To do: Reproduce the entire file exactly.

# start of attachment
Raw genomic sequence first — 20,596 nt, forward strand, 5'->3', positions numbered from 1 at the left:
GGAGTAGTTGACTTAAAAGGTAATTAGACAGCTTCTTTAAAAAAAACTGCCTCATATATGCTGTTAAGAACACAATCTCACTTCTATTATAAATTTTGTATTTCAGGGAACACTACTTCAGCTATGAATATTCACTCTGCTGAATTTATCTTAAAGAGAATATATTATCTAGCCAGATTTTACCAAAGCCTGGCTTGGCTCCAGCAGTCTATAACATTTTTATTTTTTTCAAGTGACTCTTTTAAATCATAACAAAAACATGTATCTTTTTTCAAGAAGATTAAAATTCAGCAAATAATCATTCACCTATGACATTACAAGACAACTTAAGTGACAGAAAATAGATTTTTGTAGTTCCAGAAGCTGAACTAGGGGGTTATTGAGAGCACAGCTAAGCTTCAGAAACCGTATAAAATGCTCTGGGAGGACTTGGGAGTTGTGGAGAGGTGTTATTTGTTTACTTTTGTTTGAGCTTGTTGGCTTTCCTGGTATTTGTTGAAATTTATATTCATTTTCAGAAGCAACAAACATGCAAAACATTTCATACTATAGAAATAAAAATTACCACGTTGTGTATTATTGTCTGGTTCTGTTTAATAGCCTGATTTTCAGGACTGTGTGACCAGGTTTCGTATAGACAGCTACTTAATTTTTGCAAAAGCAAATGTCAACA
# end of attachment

Raw genomic sequence first — 20,596 nt, forward strand, 5'->3', positions numbered from 1 at the left:
GGAGTAGTTGACTTAAAAGGTAATTAGACAGCTTCTTTAAAAAAAACTGCCTCATATATGCTGTTAAGAACACAATCTCACTTCTATTATAAATTTTGTATTTCAGGGAACACTACTTCAGCTATGAATATTCACTCTGCTGAATTTATCTTAAAGAGAATATATTATCTAGCCAGATTTTACCAAAGCCTGGCTTGGCTCCAGCAGTCTATAACATTTTTATTTTTTTCAAGTGACTCTTTTAAATCATAACAAAAACATGTATCTTTTTTCAAGAAGATTAAAATTCAGCAAATAATCATTCACCTATGACATTACAAGACAACTTAAGTGACAGAAAATAGATTTTTGTAGTTCCAGAAGCTGAACTAGGGGGTTATTGAGAGCACAGCTAAGCTTCAGAAACCGTATAAAATGCTCTGGGAGGACTTGGGAGTTGTGGAGAGGTGTTATTTGTTTACTTTTGTTTGAGCTTGTTGGCTTTCCTGGTATTTGTTGAAATTTATATTCATTTTCAGAAGCAACAAACATGCAAAACATTTCATACTATAGAAATAAAAATTACCACGTTGTGTATTATTGTCTGGTTCTGTTTAATAGCCTGATTTTCAGGACTGTGTGACCAGGTTTCGTATAGACAGCTACTTAATTTTTGCAAAAGCAAATGTCAACA